One reason is the lack of a skilled work force. Indonesia has one of the lowest ratios of engineers per one million inhabitants, at only 2,671 people, far behind Vietnam's 9,037 and Thailand's 4,121 – and Thailand’s own educational system is criticized as one of the region’s most backward.

Creating a Skilled Workforce

Ranking lower than the Philippines and Ethiopia, Indonesia scores 77 percent in The Right to Education Index (RTEI) originated by a global human rights organization focusing on the right to education. The index comprises education governance, availability, accessibility, acceptability and adaptability.

Most often than not, “education for all” is a slogan rather than a reality. Barriers and discrimination against access to quality education still hamper marginalized communities, restricting women, those with disabilities, refugees and the poor from the opportunity to gain a proper education. The low level of academic qualification overshadows the future of these minorities, rendering them unable to escape from the informal sectors and low-paid jobs. Generation after generation is trapped in an endless cycle of poverty.

Indonesia’s growing middle class, now estimated by the World Bank to number 52 million, is slight progress towards the fulfillment of secondary or even tertiary education. But this rise is still insignificant compared to the millions of others who are still poorly educated. However, the 12-year compulsory education program, the 20 percent State Budget (APBN) allocation for education, and the ever-increasing education endowment fund of Rp22.5 trillion (US$167.8 million) could be invested in the provision of scholarships and teaching and learning facilities that could ensure quality education for all Indonesian children, without exception.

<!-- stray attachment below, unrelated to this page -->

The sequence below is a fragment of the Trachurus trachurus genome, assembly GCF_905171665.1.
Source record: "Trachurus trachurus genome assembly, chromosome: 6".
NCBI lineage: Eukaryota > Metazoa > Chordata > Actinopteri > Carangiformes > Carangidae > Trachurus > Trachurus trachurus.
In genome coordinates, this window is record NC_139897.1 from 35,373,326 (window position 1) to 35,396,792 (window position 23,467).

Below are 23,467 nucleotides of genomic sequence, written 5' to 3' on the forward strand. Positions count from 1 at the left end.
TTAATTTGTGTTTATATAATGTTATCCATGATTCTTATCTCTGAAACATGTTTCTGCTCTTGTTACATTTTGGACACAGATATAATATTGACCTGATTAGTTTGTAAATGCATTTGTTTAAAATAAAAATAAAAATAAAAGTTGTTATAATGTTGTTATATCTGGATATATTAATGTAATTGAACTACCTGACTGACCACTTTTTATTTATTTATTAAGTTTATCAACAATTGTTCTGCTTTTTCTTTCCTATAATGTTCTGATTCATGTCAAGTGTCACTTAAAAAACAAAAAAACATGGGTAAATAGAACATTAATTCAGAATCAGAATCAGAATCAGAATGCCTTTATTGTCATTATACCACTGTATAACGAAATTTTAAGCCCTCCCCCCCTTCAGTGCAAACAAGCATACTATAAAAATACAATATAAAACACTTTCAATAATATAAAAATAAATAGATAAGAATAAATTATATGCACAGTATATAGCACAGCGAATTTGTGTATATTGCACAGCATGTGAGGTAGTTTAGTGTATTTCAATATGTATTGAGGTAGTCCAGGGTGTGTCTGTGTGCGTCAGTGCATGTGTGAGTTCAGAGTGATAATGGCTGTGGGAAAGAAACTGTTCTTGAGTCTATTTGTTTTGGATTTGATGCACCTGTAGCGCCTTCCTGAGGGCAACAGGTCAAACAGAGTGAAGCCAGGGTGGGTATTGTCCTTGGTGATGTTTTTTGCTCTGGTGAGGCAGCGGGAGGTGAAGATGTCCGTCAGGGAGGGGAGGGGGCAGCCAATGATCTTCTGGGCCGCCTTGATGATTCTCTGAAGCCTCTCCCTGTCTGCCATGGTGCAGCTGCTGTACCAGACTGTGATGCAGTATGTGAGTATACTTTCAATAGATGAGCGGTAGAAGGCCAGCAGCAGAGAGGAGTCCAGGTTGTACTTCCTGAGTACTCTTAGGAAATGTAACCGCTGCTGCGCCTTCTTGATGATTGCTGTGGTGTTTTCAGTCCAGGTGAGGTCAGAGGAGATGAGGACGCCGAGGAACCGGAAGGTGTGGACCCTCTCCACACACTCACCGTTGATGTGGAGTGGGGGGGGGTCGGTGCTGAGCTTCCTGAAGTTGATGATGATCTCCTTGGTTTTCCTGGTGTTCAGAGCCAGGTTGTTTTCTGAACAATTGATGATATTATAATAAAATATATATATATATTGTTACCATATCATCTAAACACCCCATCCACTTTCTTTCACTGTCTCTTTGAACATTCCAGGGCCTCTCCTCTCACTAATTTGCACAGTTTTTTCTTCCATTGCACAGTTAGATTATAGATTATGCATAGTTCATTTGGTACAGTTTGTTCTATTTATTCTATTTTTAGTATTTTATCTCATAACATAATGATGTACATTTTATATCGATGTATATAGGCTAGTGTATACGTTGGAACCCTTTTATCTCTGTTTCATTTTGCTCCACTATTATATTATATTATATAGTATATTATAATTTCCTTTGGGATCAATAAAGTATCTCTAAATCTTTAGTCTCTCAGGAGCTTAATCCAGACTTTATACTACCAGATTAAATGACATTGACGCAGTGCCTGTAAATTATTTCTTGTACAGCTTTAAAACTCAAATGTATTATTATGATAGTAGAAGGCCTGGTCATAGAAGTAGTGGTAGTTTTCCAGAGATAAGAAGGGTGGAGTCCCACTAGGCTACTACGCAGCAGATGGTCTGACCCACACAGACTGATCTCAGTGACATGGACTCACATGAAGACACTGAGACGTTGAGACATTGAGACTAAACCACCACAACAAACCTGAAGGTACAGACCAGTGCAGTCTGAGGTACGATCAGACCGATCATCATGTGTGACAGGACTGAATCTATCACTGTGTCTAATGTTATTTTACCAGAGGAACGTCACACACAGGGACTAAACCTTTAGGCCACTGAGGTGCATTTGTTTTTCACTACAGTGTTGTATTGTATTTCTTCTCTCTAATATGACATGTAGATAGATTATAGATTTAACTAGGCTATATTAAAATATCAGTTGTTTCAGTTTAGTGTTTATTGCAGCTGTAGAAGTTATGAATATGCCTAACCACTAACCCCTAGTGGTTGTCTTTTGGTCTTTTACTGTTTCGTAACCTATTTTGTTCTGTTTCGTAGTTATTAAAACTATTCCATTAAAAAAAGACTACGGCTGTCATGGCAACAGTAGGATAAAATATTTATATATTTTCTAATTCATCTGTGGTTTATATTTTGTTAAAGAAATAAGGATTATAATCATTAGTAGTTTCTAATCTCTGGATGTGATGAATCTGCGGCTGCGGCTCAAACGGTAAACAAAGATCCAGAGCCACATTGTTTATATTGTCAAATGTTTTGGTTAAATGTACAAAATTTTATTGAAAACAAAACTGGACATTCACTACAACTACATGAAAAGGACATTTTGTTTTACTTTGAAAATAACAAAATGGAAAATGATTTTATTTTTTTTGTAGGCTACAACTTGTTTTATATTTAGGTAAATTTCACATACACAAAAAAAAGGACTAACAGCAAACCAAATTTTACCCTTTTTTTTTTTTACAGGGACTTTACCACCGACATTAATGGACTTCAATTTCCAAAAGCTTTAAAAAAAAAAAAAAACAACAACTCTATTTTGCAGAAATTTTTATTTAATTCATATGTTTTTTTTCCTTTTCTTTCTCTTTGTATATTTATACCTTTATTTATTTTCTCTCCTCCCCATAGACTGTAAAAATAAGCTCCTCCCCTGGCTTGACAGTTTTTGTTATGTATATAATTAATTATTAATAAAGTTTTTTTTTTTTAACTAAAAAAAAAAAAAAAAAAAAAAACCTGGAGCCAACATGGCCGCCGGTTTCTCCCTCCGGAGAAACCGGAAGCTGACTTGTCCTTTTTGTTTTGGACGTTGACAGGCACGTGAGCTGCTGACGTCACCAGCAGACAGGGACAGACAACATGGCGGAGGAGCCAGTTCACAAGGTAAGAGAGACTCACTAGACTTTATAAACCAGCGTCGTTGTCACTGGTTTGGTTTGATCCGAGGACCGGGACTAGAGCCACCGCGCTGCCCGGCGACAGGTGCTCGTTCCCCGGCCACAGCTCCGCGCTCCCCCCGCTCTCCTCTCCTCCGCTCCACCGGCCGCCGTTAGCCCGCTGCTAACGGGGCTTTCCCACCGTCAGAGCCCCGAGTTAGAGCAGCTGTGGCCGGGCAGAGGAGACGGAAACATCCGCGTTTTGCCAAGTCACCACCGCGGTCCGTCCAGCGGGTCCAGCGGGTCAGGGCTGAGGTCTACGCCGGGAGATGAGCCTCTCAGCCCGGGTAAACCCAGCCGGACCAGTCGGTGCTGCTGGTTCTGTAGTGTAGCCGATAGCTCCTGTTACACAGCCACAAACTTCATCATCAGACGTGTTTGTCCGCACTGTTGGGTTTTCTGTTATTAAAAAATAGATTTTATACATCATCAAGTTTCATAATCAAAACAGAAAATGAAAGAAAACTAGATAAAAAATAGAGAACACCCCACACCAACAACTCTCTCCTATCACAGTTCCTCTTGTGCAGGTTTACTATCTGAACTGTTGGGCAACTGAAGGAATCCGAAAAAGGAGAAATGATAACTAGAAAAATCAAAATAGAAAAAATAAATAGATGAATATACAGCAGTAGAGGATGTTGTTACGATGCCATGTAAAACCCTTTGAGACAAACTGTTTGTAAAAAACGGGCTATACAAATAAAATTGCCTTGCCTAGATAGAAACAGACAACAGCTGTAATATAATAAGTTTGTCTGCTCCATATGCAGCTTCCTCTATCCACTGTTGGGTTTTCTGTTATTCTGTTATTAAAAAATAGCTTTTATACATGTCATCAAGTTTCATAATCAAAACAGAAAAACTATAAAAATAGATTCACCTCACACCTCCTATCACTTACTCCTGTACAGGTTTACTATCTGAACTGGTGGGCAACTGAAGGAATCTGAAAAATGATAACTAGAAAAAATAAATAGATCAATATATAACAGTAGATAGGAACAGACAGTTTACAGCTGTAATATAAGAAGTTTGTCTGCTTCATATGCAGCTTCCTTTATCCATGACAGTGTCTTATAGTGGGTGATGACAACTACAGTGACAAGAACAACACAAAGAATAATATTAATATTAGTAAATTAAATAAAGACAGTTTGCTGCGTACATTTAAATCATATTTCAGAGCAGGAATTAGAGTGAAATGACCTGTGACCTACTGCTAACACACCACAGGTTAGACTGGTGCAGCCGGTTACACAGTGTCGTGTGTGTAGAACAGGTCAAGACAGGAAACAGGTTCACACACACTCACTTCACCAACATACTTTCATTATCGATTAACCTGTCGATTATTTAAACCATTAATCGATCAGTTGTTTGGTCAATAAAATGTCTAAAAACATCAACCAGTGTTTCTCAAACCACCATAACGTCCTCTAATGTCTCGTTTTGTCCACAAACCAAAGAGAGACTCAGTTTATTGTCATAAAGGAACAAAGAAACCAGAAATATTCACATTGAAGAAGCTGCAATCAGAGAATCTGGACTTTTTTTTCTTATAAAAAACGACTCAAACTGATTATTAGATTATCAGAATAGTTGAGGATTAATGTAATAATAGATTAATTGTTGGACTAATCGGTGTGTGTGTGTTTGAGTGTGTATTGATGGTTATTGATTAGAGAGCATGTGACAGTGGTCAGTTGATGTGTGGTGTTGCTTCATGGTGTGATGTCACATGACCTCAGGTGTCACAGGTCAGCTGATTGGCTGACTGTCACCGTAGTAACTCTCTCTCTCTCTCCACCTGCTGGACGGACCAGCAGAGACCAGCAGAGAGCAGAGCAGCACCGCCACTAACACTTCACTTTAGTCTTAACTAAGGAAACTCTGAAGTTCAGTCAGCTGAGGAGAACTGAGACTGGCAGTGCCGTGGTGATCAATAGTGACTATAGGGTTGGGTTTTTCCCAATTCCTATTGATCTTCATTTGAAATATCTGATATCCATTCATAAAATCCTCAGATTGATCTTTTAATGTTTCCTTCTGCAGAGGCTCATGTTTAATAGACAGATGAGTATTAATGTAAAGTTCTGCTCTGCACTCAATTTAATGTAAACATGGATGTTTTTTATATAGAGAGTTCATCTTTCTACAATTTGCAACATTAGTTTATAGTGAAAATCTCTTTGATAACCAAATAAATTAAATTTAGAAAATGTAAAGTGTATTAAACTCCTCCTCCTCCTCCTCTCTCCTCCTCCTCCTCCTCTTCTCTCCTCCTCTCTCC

On the other hand, for those who are already in the labor market, the government faces the task of equipping this massive labor force by retraining workers with the right competencies and skills. As the economy grows and competition in the labor market multiplies, the demand for skilled workers is more crucial than ever, making the upgrading of the competence of Indonesian workers a priority.